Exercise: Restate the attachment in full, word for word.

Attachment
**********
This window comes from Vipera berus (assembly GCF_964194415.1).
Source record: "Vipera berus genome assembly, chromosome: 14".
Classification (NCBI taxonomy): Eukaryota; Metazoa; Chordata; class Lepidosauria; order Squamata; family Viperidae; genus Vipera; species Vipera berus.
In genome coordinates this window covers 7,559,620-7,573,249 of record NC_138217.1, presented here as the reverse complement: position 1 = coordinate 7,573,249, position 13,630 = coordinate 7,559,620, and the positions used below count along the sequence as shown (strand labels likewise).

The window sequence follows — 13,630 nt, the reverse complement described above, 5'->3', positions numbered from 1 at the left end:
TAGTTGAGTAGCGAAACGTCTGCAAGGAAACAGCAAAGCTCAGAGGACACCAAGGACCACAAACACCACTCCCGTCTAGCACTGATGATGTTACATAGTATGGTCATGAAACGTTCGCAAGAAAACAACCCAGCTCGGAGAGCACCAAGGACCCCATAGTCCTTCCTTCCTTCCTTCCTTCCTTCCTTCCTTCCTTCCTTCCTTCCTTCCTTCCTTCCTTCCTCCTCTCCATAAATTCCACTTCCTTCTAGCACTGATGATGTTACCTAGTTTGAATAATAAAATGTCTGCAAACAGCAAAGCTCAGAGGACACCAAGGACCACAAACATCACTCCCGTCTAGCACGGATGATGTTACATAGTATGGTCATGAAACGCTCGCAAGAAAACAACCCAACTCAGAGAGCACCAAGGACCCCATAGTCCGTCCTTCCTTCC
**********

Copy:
This window comes from Vipera berus (assembly GCF_964194415.1).
Source record: "Vipera berus genome assembly, chromosome: 14".
Classification (NCBI taxonomy): Eukaryota; Metazoa; Chordata; class Lepidosauria; order Squamata; family Viperidae; genus Vipera; species Vipera berus.
In genome coordinates this window covers 7,559,620-7,573,249 of record NC_138217.1, presented here as the reverse complement: position 1 = coordinate 7,573,249, position 13,630 = coordinate 7,559,620, and the positions used below count along the sequence as shown (strand labels likewise).

The window sequence follows — 13,630 nt, the reverse complement described above, 5'->3', positions numbered from 1 at the left end:
TAGTTGAGTAGCGAAACGTCTGCAAGGAAACAGCAAAGCTCAGAGGACACCAAGGACCACAAACACCACTCCCGTCTAGCACTGATGATGTTACATAGTATGGTCATGAAACGTTCGCAAGAAAACAACCCAGCTCGGAGAGCACCAAGGACCCCATAGTCCTTCCTTCCTTCCTTCCTTCCTTCCTTCCTTCCTTCCTTCCTTCCTTCCTTCCTTCCTTCCTCCTCTCCATAAATTCCACTTCCTTCTAGCACTGATGATGTTACCTAGTTTGAATAATAAAATGTCTGCAAACAGCAAAGCTCAGAGGACACCAAGGACCACAAACATCACTCCCGTCTAGCACGGATGATGTTACATAGTATGGTCATGAAACGCTCGCAAGAAAACAACCCAACTCAGAGAGCACCAAGGACCCCATAGTCCGTCCTTCCTTCC